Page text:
Togo was under the protection of the Germans for a long time. This was from the XIX century up until the end of the first world war. At this time, Togo was in fact considered a model colonisation.

It is useful to remember that before being a shared colony between France on the east and Great Britain on the West, Togo was under the protection of the Germans for a long time. This was from the XIX century up until the end of the first world war. At this time, Togo was in fact considered a model colonisation. The Germans brought a large amount of infrastructure including the railway lines in service today. Even though German is scarcely spoken by the people, this influence has left permanent traces, whereby the Togolese have conserved the trademark rigour, trustworthiness, mutual respect and a strong work ethic. Togolese workers remain highly appreciated by all of West Africa.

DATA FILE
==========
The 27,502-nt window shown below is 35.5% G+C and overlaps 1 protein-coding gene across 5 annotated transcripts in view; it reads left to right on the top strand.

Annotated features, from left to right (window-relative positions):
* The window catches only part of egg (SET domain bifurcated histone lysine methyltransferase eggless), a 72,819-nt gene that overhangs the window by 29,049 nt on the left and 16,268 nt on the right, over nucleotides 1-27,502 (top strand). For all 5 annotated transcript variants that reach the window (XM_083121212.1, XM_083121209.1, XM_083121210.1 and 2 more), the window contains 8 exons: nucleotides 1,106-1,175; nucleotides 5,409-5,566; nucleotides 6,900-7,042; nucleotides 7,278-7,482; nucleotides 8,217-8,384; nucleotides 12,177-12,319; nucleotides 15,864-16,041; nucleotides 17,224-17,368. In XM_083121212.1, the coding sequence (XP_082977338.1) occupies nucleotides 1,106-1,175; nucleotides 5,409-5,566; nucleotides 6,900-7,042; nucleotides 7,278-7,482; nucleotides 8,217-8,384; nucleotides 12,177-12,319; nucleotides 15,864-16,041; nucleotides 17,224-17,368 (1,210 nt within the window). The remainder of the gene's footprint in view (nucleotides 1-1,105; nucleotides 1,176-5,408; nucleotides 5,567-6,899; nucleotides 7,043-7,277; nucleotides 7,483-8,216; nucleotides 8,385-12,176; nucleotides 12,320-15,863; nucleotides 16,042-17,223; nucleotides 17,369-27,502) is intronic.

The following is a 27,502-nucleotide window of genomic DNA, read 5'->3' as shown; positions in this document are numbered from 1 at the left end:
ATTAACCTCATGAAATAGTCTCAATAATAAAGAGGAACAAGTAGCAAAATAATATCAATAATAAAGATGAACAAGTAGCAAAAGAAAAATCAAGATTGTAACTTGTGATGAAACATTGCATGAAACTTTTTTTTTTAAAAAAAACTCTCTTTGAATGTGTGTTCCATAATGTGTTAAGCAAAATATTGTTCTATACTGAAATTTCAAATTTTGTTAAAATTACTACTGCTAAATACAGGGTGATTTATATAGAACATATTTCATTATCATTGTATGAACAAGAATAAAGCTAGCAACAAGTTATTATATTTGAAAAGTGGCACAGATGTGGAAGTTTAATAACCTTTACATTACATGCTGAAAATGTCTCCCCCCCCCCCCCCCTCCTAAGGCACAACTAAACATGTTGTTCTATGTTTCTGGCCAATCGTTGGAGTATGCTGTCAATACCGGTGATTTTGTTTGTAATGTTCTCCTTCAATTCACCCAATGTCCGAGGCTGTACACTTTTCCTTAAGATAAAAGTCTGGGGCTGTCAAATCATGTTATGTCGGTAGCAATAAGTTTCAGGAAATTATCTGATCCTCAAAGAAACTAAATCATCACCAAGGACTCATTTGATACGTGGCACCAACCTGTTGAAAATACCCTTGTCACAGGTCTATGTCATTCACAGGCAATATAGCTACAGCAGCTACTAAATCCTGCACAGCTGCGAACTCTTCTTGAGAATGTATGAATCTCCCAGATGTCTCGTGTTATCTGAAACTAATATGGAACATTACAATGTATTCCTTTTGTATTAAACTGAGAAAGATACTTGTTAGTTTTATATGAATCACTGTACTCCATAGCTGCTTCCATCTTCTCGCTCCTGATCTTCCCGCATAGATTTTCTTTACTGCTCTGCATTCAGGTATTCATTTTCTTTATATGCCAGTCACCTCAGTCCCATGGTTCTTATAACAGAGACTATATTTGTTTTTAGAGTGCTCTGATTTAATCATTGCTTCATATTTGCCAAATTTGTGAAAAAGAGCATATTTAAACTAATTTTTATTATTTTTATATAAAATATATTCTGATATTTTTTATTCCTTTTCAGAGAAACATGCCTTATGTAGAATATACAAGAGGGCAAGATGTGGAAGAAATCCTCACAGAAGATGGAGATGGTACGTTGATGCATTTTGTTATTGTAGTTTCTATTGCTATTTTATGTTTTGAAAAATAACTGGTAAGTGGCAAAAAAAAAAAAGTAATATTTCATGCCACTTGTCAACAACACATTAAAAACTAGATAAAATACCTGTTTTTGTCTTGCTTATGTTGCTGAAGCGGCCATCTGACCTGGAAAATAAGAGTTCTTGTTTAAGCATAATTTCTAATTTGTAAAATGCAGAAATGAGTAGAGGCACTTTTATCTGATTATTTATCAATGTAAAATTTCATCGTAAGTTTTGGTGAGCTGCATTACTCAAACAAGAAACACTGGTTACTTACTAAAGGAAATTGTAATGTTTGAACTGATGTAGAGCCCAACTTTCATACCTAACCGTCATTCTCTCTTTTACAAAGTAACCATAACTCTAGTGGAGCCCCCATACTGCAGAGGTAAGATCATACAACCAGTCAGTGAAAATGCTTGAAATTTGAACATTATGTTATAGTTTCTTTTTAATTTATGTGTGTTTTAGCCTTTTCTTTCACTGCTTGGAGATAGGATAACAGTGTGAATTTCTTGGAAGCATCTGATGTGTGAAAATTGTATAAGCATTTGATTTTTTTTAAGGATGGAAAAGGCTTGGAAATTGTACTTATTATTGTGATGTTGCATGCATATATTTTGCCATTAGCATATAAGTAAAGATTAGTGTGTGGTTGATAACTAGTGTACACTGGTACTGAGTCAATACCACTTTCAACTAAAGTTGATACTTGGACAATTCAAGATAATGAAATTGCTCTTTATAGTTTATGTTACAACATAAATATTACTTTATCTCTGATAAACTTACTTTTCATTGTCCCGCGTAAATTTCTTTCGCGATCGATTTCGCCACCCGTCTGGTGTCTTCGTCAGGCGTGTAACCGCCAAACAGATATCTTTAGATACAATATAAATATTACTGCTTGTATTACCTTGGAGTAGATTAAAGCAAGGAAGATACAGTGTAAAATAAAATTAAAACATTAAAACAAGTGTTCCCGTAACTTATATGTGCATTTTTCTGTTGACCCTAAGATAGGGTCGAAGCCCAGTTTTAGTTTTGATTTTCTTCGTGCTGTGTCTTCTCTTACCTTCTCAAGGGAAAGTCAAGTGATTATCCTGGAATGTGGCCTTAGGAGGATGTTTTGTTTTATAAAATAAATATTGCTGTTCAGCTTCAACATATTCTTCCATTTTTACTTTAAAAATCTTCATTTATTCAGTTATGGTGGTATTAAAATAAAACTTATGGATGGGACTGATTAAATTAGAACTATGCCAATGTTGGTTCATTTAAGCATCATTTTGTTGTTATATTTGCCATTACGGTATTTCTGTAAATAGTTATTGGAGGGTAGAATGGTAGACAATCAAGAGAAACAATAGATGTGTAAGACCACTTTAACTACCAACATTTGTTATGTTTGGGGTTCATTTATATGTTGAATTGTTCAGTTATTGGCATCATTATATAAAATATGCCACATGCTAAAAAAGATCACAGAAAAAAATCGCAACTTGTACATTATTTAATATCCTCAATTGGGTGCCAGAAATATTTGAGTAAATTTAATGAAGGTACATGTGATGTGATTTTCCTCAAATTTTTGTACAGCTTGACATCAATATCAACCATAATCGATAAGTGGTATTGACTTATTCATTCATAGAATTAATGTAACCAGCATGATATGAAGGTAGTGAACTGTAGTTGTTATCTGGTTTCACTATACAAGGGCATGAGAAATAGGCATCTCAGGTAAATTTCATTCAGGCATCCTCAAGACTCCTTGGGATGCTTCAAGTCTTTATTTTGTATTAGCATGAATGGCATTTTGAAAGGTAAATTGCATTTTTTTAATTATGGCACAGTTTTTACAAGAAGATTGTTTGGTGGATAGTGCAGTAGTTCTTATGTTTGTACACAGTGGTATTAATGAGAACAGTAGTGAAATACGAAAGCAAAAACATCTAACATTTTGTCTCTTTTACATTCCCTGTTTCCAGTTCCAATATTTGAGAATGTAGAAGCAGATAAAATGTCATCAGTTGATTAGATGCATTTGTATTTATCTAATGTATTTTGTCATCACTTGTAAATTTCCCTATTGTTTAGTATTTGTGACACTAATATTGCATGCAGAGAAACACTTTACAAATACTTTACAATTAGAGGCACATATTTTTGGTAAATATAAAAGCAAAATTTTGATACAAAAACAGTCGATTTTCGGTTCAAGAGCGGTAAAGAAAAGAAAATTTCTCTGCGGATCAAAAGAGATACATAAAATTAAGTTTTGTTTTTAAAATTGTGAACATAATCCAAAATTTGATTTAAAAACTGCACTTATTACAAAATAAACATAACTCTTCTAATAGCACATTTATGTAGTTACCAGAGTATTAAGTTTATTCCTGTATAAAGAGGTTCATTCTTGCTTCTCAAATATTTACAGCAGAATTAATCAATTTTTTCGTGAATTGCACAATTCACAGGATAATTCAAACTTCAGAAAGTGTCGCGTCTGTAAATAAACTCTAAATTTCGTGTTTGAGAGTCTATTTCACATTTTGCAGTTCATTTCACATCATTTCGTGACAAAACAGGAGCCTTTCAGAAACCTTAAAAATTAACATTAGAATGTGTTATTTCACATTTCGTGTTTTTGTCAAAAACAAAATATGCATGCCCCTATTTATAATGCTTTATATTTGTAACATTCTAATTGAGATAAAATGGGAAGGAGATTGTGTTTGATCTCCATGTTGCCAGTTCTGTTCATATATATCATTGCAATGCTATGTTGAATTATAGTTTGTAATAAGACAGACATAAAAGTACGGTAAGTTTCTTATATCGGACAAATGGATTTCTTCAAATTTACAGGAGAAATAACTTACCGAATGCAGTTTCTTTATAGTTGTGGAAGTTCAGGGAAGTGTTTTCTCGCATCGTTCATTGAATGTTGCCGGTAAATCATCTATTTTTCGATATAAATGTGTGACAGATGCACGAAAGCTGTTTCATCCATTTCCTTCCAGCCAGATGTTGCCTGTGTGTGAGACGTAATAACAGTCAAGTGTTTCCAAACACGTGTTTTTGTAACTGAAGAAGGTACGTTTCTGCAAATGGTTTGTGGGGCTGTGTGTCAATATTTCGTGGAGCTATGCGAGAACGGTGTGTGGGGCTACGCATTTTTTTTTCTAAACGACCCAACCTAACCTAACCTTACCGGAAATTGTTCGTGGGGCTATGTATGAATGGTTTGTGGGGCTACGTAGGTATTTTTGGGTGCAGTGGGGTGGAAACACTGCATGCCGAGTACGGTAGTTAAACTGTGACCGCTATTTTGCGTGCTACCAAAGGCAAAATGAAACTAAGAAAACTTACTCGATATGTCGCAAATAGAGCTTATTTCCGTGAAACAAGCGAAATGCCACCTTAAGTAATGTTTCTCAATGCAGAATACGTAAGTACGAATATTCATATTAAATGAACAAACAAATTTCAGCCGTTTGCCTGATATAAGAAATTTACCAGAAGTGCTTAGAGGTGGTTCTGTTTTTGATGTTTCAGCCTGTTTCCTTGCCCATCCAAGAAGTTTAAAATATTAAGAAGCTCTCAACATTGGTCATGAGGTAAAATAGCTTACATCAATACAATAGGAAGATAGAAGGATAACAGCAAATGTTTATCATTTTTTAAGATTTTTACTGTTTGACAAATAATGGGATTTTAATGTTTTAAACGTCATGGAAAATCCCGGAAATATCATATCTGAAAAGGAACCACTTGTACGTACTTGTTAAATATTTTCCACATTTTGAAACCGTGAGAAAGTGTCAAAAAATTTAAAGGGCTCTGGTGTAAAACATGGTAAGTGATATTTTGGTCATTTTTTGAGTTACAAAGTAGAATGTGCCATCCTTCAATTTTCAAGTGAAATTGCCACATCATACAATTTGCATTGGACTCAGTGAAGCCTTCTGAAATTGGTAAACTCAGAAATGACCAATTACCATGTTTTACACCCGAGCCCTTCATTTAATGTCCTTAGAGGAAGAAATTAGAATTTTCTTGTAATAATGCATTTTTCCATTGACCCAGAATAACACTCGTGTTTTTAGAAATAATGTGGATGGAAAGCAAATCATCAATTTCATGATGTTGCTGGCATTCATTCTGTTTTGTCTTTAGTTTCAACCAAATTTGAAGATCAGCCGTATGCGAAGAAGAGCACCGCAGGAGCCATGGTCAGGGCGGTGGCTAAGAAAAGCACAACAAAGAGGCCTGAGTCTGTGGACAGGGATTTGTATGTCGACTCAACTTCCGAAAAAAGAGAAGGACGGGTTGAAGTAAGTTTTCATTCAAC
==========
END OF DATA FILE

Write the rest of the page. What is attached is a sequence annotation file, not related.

One thing is for sure, Togo and Luxembourg share a double Franco-German influence while still preserving their own strong identity.

And the synergies do not stop there. Ecobank, Orabank, BOAD, EBID, Coris Bank International, etc. are all banks that have chosen to settle their headquarters in Lome. This significant presence of financial institutions should push Togolese leaders to follow suit and confirm the status of Lome as West Africa’s capital of finance. And this, in a context where direct investments from abroad to the continent are expected to double in the coming years. This calls for a strengthening of expertise to put in place a favourable business, regulatory and tax framework to encourage the domiciliation of funds intended to radiate in the region.